I went to see a wonderful exhibition at the Hôtel de Ville in Paris last week. Entitled Brassaï, pour l’amour de Paris, it was a feature on the photography of Georges Brassaï (1899-1984).
His photos are a complete homage to early 20th century Paris. Paris by night, Paris in the fog, Paris in the rain. The light from street lights shining on gleaming cobblestones, the steam from train engines disappearing into the night, the snow heavy on bare trees, the Eiffel Tower sparkling out all over Paris. He also photographed Paris during the Belle Époque, with photos of women preparing for spectacles, heavily made up, with painted-on eyebrows, and cigarettes in hand. There are also photos of lovers kissing on benches and in cafes, and of children playing in the streets and peeking through holes in fences.
Brassaï was born in Hungary (his real name was Gyulus Halasz), and came to France in 1924, when he was very young. He read Proust as a way of improving his French. He also discovered that for a lover of photography, Proust was the ideal author and guide. For those of you who have read Proust, you will know that his unerring way of capturing the object or feeling he is evoking in his work is with the precise detail of a photograph. What is more, as the literary critic Sue Hubbard says in an article she wrote for The Independent, he even suggests to his readers that; ‘Perhaps you will see better with this lens, or perhaps with this one.’ (http://www.suehubbard.com/reviews/proust.shtml)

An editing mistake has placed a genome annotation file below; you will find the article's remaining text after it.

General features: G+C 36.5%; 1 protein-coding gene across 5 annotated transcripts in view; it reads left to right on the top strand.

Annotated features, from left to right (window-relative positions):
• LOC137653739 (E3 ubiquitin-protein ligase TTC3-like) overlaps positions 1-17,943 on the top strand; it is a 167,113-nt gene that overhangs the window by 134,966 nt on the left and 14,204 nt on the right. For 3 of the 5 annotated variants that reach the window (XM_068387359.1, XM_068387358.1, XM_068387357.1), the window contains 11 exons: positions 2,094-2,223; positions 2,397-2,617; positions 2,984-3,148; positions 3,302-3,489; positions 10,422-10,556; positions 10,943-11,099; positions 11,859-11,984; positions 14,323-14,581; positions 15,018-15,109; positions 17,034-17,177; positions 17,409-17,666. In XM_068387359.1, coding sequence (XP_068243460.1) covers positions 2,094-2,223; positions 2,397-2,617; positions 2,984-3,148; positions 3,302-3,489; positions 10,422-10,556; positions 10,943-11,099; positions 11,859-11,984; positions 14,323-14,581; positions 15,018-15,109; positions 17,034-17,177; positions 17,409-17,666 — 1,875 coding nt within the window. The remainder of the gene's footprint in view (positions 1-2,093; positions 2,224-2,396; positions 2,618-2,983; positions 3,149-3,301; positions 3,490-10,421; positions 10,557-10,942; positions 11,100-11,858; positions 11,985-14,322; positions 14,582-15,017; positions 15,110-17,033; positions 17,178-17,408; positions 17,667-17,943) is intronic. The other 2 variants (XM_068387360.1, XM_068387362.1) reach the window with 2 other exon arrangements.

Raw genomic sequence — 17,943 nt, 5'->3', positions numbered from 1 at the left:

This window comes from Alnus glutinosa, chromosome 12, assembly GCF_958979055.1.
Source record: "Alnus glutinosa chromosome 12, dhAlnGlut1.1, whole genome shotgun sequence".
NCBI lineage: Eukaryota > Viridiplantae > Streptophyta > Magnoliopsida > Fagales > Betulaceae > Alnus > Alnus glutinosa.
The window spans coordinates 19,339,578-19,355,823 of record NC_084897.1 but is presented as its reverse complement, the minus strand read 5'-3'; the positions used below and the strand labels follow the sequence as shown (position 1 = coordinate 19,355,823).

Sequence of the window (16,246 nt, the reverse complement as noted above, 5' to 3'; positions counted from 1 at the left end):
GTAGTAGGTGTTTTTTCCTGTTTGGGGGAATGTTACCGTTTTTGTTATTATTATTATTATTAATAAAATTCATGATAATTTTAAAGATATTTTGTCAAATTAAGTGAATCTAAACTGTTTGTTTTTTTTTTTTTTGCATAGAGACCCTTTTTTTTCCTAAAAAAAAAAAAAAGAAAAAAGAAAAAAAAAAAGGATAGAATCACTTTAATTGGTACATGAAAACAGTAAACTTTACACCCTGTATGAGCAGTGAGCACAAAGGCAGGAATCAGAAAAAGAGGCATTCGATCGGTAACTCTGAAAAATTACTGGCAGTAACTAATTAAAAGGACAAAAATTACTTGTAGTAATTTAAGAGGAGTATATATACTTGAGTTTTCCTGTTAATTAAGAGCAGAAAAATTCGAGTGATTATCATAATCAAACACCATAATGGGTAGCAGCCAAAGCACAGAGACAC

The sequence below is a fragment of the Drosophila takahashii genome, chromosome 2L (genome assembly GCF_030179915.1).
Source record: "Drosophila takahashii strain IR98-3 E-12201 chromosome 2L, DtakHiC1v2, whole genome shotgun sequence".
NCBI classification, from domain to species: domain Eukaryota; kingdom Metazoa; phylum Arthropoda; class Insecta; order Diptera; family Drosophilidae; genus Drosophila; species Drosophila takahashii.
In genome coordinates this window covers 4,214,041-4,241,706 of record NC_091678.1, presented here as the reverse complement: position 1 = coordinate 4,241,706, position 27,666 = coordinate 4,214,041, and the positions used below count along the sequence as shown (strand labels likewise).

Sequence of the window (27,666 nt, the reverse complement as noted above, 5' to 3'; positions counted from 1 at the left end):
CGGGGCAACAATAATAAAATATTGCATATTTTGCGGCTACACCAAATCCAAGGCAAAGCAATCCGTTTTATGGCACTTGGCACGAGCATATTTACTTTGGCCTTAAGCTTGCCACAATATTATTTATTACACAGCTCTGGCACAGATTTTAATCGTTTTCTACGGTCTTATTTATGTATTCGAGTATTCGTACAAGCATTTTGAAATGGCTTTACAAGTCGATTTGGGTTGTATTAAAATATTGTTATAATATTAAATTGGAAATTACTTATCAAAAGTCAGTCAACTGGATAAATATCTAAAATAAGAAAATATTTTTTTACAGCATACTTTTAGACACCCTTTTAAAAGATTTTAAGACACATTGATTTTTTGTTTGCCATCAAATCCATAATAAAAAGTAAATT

Proust had long periods of his life where he was unwell, and confined to his room, which he sometimes referred to as his ‘darkroom.’ It was here that he produced some of his greatest works. As he said: ‘I am the man who has withdrawn from the world in order to more vividly create it.’
Brassaï even wrote a book on Proust and photography, entitled Proust in the Power of Photography, in which he describes Proust’s obsession with photographs and his understanding of the link between photographs and memory. Brassaï writes about Proust’s battle against the constant passing of time (which is reflected in the title of his best known work, À la Recherche du Temps Perdu/ Remembrance of Things Past), and how for Proust, a photograph was a way of ‘fixing’ time, or an experience.
As Susan Sontag said in her book On Photography; ‘Photographs give people an imaginary possession of a past that is unreal.’ This is particularly pertinent given that Brassaï tried to record the Paris of his childhood memories through his simple, yet powerful images of Paris. Above all, he glorified the banal aspects of Paris, the things that could be observed every-day. Perhaps this is why his photos are such a treasure trove for us today, as his photos evoke a past that we can never return to, only imagine.
This article was originally posted on Just A Platform: http://www.justaplatform.com/things-to-do-in-paris/